Is the Word ‘Freshman’ Going Out of Style?

Frosh, freshmanAnd first year are all terms that are growing in popularity (instead of history freshman) to describe a freshman. Frosh is the only one of these to have an entry in our dictionary.


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The traditional word for a student in the first year of high school or college is freshmanbut since then there has been some competition in recent decades:

As every freshman in my department knows by the end of freshman year, “Little Ice Age” isn’t like that. It’s a small glacial. – Harm of Blij, Chronicle of the Association of American GeographersJune 2002

One of the main summer jobs of Res Life juniors is to run the individual characteristics of each newcomer through a program that matches a non-smoker, occasional drinker white person. beer from the suburbs, wear old Navy clothes and keep an extensive Phish collection. on his iPod with a cultural soul mate. — Barrett Sailor, binge drinking2005

Last fall, a group of freshmen interested in starting a Smith Quidditch team held an interest meeting and created a Facebook page, which attracted enough attention that they quickly established themselves. a team. — The Smith Alumnae quarterlySummer 2011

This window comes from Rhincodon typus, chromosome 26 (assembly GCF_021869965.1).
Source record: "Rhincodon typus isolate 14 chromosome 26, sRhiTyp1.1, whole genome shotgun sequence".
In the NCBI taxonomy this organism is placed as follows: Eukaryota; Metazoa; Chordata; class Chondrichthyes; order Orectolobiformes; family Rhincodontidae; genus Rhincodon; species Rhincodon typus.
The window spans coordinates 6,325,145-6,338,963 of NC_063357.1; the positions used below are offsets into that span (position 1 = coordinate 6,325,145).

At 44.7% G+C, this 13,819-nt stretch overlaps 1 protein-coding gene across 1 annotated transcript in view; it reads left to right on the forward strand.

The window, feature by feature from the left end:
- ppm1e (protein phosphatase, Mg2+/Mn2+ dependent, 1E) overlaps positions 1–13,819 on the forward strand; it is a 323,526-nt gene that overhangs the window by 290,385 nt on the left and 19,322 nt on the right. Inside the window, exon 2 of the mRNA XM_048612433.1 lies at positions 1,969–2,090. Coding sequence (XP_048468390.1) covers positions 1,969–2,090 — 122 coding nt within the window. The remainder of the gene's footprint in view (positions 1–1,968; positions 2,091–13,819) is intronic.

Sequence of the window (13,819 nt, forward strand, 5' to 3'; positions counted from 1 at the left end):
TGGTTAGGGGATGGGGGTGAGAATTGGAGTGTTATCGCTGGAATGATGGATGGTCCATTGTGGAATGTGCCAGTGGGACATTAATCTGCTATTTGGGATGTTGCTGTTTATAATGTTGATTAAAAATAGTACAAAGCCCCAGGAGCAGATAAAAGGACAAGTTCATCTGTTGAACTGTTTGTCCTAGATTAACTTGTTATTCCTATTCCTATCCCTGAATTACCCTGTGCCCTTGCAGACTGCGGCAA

The last of the three seems to have the most institutional force behind it, but it doesn’t come naturally to everyone:

Popularity of ‘Freshman’ Alternatives

freshman (and its plural freshman) doesn’t do nearly as well as the other two (in print it mostly appears in a political context, referring to newly elected members of parliament), but it does make some enhancements in the language —though not enough to be included in our list. dictionary. Froshcoined in the early 20th century, has been more successful, although its slang feel means it’s best suited in informal contexts. First year (also styled as first year) is somewhat conspicuous in meaning, which makes its entry in our dictionary a lower priority than it would otherwise be, but it is likely to appear on our pages in the future. very close hybrid because of its growing popularity.

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But what about the old tried and true word freshman? It goes on, regardless of that particular gender -man part?

The answer to that question is yes.

References to an entire group of students during their first year at a high school or college are more likely to use the phrase “freshman class” than “frosh class” or “fifth grade” the first”. And the Internet is flooded with people posting pictures of themselves (or children) “freshmen”.

(Note: singular is freshman and plural freshman; when using the word as a descriptor, go with the singular, as in “their first year.”)

While some -man words have fallen out of favor since the late 20th century, when opposition to this form was first noticed by the mainstream media, it still exists in some terms — although usually with the kind of competition we see with freshman. Chairperson And vice president there is strong competition from chair And vice president (and the competition is not too strong from chairperson And vice president); And servants significantly less common now than service member (or military).

While freshmen, freshmen, freshmen and freshmen are short-lived, from freshman no sign of leaving.

Categories: Usage Notes

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